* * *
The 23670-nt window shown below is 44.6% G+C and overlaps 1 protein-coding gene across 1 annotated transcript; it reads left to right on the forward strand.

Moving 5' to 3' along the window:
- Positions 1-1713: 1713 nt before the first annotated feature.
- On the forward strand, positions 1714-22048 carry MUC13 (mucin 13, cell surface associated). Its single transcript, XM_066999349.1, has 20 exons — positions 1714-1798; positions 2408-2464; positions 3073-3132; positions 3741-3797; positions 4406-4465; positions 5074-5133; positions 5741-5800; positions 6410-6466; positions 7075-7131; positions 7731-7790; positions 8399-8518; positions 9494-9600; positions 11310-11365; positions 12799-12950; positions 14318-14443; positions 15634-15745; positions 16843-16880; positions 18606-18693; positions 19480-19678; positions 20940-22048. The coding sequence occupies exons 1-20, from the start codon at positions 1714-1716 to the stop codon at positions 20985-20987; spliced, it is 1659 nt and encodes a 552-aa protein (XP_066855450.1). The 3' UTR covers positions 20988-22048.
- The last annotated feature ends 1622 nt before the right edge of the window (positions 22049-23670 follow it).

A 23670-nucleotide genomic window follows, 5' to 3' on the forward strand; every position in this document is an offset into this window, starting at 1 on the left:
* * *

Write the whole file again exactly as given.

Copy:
The 23670-nt window shown below is 44.6% G+C and overlaps 1 protein-coding gene across 1 annotated transcript; it reads left to right on the forward strand.

Moving 5' to 3' along the window:
- Positions 1-1713: 1713 nt before the first annotated feature.
- On the forward strand, positions 1714-22048 carry MUC13 (mucin 13, cell surface associated). Its single transcript, XM_066999349.1, has 20 exons — positions 1714-1798; positions 2408-2464; positions 3073-3132; positions 3741-3797; positions 4406-4465; positions 5074-5133; positions 5741-5800; positions 6410-6466; positions 7075-7131; positions 7731-7790; positions 8399-8518; positions 9494-9600; positions 11310-11365; positions 12799-12950; positions 14318-14443; positions 15634-15745; positions 16843-16880; positions 18606-18693; positions 19480-19678; positions 20940-22048. The coding sequence occupies exons 1-20, from the start codon at positions 1714-1716 to the stop codon at positions 20985-20987; spliced, it is 1659 nt and encodes a 552-aa protein (XP_066855450.1). The 3' UTR covers positions 20988-22048.
- The last annotated feature ends 1622 nt before the right edge of the window (positions 22049-23670 follow it).

A 23670-nucleotide genomic window follows, 5' to 3' on the forward strand; every position in this document is an offset into this window, starting at 1 on the left: